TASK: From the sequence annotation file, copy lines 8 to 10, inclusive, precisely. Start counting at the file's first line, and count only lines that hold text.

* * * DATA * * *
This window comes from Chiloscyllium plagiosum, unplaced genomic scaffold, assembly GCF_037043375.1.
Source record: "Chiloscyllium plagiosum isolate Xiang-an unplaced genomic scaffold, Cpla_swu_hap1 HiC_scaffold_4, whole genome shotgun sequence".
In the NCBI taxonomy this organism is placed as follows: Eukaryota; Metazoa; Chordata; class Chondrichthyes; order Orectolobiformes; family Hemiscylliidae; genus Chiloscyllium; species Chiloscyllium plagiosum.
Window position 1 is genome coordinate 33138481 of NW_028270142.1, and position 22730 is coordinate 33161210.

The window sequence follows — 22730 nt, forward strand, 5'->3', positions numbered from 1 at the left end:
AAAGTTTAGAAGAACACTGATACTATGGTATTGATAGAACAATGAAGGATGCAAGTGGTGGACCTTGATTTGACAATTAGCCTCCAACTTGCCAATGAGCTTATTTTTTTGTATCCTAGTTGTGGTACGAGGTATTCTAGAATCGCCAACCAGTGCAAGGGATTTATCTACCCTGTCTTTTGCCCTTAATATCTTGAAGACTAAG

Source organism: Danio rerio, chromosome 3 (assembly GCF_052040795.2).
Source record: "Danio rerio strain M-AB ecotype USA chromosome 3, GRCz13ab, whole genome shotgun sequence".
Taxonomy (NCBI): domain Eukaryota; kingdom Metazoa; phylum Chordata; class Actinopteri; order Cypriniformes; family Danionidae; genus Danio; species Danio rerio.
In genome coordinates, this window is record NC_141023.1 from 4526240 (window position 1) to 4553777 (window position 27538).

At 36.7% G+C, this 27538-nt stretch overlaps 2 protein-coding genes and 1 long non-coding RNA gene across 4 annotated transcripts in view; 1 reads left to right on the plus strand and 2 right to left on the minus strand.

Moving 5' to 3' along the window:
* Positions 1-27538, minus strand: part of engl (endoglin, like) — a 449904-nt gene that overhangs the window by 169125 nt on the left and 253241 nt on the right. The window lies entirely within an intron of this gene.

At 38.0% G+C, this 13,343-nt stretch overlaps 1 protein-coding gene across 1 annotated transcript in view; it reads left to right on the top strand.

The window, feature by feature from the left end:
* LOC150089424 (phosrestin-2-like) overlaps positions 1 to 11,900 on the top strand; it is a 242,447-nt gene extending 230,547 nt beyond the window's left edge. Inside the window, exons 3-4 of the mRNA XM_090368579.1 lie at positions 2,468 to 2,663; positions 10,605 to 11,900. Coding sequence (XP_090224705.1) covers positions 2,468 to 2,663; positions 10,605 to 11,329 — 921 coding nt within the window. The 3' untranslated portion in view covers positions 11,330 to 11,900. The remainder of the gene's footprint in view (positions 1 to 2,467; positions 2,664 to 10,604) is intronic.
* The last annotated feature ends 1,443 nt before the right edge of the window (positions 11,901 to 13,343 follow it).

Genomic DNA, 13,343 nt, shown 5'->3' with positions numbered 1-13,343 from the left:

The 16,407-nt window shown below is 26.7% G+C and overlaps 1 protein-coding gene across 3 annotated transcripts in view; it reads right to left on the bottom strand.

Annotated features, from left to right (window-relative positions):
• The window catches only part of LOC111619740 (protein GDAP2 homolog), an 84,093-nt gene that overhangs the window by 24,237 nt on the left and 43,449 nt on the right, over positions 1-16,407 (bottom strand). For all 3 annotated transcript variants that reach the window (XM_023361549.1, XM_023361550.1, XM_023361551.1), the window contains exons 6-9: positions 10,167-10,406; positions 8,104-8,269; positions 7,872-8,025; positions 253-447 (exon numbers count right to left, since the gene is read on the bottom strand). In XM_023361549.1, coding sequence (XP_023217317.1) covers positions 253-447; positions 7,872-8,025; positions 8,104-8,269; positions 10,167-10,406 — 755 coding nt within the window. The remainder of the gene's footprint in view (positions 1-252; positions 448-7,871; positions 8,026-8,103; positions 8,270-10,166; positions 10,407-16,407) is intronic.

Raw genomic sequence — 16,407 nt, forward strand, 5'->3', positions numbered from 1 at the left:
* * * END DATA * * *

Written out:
Source record: "Danio rerio strain M-AB ecotype USA chromosome 3, GRCz13ab, whole genome shotgun sequence".
Taxonomy (NCBI): domain Eukaryota; kingdom Metazoa; phylum Chordata; class Actinopteri; order Cypriniformes; family Danionidae; genus Danio; species Danio rerio.
In genome coordinates, this window is record NC_141023.1 from 4526240 (window position 1) to 4553777 (window position 27538).